Find the latest trends and technical details on semiconductor IP from the industry's leading IP vendors
To reduce the Bill-of-Material (BoM) and to simplify their usage, System-on-Chips (SoC) become more and more complex due to the integration of a large number of features previously located on board. This increase of complexity, combined with economic and green stakes leads to draw new optimizations, such as partitioning the SoC in different subsets with power and voltage islets supporting several states of activity. Theses states allow minimizing power consumption for islets that are not used or are operating with reduced speed performances.
SoC test has become very complex. The combination of increasing design sizes, the growing use of IP and greater design complexity has made SoC testing a challenge. As designs become larger, the traditional full chip test methodologies are proving increasingly challenging due to power consumption and long test development times that make testing of large SoCs inefficient. Designers need a test solution that can effectively test their large designs, which contain a variety of IP and design blocks, while maintaining low test cost and high productivity.
No one could have imagined the impact of the mobile handset on society when it was first introduced commercially over 20 years ago. Today we depend on our cell phones for many different tasks from making simple calls to watching high definition live video. Not only has this device changed the way we work and play, but it has also transformed the network and created a vehicle for operators to monetize their investment. There is no doubt that the consumption of data is at the center of mobile handset growth and there are three major industry trends that will continue to not only drive demand for handsets but create industries and applications which will leverage the wireless network. All of these trends contribute to the growth in RF foundry.
Consumer's voracious appetite for quick access mobile content is obligating the need for high-resolution, high-speed data converters in their mobile internet devices. Whether the transmission pipe is via cellular networks such as LTE or via local networks such as WiFi, the end requirement for the data converter remains largely the same, those being higher bandwidth, higher speed, lower power and ownership costs that the consumer market can tolerate.
With 1.9 billion mobile phones expected to be shipped in 2014 and 54% growth anticipated in ultramobile (tablet, hybrid, and clamshell) shipments, mobile device developers are eager for a standard design infrastructure and practice to streamline the development of new products. Leveraging standard communication interfaces allows developers to focus on creating unique added value in their designs - differentiation that is crucial for survival in this ultra-competitive market.
Most owners of consumer electronics have no concept of the role IP plays in the design of their HDTVs, MP3 players, video recorders, cell phones and so forth. And, why should they? The device works just fine -- no need to look under the hood.
From smart TVs with gesture control to the high-resolution cameras integrated into today's smartphones to applications boasting multiple cameras, image processing has become a key component in many consumer electronics products. To support the need for more pixels and fast-changing requirements, designers are finding that they must offload some image processing from the application processors. That's why image system processing (ISP) is integral to the design of today's systems on chip (SoCs).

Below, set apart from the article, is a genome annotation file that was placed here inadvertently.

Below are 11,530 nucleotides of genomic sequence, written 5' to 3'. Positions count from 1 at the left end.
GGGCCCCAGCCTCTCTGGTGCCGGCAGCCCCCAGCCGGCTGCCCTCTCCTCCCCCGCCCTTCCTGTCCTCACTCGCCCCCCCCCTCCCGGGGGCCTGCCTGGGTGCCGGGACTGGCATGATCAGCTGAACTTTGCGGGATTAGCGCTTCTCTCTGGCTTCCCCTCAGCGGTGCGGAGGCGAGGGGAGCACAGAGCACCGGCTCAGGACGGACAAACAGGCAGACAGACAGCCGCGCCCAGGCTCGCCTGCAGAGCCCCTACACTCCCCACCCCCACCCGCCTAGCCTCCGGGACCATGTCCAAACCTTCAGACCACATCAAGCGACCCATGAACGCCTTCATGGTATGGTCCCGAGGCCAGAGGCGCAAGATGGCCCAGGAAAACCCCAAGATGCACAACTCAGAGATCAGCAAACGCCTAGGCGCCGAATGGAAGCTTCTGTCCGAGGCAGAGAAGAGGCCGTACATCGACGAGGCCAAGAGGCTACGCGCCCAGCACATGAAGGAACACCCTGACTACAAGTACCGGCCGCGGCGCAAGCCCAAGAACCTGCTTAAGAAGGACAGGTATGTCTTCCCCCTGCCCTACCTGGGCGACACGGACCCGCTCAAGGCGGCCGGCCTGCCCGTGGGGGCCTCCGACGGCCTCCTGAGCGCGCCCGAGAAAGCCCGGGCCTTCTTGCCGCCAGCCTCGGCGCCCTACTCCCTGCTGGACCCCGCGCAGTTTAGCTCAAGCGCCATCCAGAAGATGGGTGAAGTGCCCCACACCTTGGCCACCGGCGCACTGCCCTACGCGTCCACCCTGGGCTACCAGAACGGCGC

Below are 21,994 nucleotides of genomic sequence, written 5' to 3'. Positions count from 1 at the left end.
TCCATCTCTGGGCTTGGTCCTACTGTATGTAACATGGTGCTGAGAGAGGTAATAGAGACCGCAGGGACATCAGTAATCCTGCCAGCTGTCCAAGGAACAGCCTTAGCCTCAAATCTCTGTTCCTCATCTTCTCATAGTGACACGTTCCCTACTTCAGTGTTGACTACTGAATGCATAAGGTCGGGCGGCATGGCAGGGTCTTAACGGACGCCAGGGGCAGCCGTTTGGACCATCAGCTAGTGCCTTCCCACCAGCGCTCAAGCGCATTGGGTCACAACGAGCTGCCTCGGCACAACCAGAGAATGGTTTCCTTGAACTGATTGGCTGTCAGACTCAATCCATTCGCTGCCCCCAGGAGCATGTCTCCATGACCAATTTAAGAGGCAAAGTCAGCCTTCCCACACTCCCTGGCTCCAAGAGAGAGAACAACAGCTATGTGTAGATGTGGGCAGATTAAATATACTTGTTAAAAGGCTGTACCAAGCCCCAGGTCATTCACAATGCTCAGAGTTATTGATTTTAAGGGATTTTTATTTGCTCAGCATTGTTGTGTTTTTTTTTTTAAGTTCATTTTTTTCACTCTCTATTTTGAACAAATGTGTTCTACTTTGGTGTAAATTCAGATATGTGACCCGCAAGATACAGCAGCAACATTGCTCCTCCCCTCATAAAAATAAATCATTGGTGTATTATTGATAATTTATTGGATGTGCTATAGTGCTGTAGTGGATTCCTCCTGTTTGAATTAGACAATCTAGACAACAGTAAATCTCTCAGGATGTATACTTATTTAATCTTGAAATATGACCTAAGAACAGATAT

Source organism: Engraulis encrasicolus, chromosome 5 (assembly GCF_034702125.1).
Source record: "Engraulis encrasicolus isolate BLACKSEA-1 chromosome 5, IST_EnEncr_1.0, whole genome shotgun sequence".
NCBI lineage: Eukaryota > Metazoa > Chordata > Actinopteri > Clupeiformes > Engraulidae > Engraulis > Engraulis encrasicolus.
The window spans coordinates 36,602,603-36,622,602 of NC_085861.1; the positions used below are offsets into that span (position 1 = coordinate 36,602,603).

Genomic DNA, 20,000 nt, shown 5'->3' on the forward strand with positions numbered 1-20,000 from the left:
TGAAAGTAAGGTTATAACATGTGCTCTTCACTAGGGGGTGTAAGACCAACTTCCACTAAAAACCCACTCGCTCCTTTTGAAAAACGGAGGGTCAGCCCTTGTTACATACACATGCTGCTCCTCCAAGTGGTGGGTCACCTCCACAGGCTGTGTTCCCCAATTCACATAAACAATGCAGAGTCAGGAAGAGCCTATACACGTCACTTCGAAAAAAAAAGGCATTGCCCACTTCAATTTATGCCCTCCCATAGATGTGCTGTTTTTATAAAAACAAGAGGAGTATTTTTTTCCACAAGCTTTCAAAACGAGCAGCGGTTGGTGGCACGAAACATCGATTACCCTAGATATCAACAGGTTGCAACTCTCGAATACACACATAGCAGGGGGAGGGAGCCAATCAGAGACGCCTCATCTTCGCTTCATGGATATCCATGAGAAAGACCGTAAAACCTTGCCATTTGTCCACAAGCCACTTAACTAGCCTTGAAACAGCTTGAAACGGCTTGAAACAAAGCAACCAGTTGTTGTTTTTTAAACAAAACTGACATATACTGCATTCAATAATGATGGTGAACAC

Applications for non-volatile memory (NVM) encompass a wide range of programming requirements. Some products require one-time programmable (OTP) memory that is programmed during chip fabrication – mask ROM is good for this purpose if the code is frozen. Other products need field-programmable OTP for applications such as analog trimming, necessitating the use of secure in-system programmable NVM.
As today's designs integrate increasing amounts of functionality, designers must have access to proven, up-to-date, easy-to-use IP from reliable sources to accelerate their design cycles. The ability to deliver high-performance systems at the lowest total design cost on time and within budget depends upon the ability to rapidly combine and configure dozens or hundreds of design elements including on-chip logic blocks, processor cores, and a wide range of IP cores. The Plug-and-Play IP initiative is the Xilinx response to the growing customer demand for system-level design support for the use of multiple IP cores from diverse internal and third-party sources. Plug-and-Play IP cores from Xilinx and its Alliance Program members meet this demand by providing simple yet powerful capabilities that vastly improve designer productivity by supporting easier IP reuse, allowing design teams to create complex systems with minimal effort.
Every day, smartphones, servers, computers and other devices are exchanging enormous amounts of data. And the number of connected devices will grow significantly in the next decade. As will the many applications and services across a wide variety of markets that will require security - from payment, broadcast, audio, navigation, pay-tv, networking and wireless systems to automotive, healthcare, defense and space applications. Each one has their own specific performance constraints and security levels, to meet the level of perceived threat of attack.
Geometric growth in worldwide Internet traffic is driving demand for corresponding increases in networking bandwidths. According to the Cisco Visual Networking Index, worldwide IP traffic will grow at a compound annual growth rate (CAGR) of 23 percent from 2012 to 2017, with 'busy hour' traffic growing even faster. Network infrastructures must deliver throughput that keeps pace.
What do all of these things have in common? They were key topics addressed by Cadence...